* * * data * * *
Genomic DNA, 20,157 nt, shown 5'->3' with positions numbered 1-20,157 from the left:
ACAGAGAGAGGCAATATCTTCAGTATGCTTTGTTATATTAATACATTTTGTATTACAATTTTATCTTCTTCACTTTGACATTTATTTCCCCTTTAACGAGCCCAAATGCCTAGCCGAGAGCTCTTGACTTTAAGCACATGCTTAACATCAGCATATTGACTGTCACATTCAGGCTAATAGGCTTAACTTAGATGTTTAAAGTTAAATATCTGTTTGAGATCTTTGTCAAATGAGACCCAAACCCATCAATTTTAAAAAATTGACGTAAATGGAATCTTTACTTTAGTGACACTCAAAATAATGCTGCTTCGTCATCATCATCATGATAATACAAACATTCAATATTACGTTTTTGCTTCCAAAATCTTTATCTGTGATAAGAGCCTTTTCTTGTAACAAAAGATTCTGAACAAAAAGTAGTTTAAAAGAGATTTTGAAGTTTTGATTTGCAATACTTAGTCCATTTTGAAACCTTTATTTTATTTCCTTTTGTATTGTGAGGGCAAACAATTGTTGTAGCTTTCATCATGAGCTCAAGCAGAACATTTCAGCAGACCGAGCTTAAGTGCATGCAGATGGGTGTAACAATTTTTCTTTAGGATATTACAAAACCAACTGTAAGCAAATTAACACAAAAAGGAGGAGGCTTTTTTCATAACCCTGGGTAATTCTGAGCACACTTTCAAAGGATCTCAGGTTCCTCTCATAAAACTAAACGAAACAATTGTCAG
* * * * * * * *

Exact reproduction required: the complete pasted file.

Genomic DNA, 20,157 nt, shown 5'->3' with positions numbered 1-20,157 from the left:
ACAGAGAGAGGCAATATCTTCAGTATGCTTTGTTATATTAATACATTTTGTATTACAATTTTATCTTCTTCACTTTGACATTTATTTCCCCTTTAACGAGCCCAAATGCCTAGCCGAGAGCTCTTGACTTTAAGCACATGCTTAACATCAGCATATTGACTGTCACATTCAGGCTAATAGGCTTAACTTAGATGTTTAAAGTTAAATATCTGTTTGAGATCTTTGTCAAATGAGACCCAAACCCATCAATTTTAAAAAATTGACGTAAATGGAATCTTTACTTTAGTGACACTCAAAATAATGCTGCTTCGTCATCATCATCATGATAATACAAACATTCAATATTACGTTTTTGCTTCCAAAATCTTTATCTGTGATAAGAGCCTTTTCTTGTAACAAAAGATTCTGAACAAAAAGTAGTTTAAAAGAGATTTTGAAGTTTTGATTTGCAATACTTAGTCCATTTTGAAACCTTTATTTTATTTCCTTTTGTATTGTGAGGGCAAACAATTGTTGTAGCTTTCATCATGAGCTCAAGCAGAACATTTCAGCAGACCGAGCTTAAGTGCATGCAGATGGGTGTAACAATTTTTCTTTAGGATATTACAAAACCAACTGTAAGCAAATTAACACAAAAAGGAGGAGGCTTTTTTCATAACCCTGGGTAATTCTGAGCACACTTTCAAAGGATCTCAGGTTCCTCTCATAAAACTAAACGAAACAATTGTCAG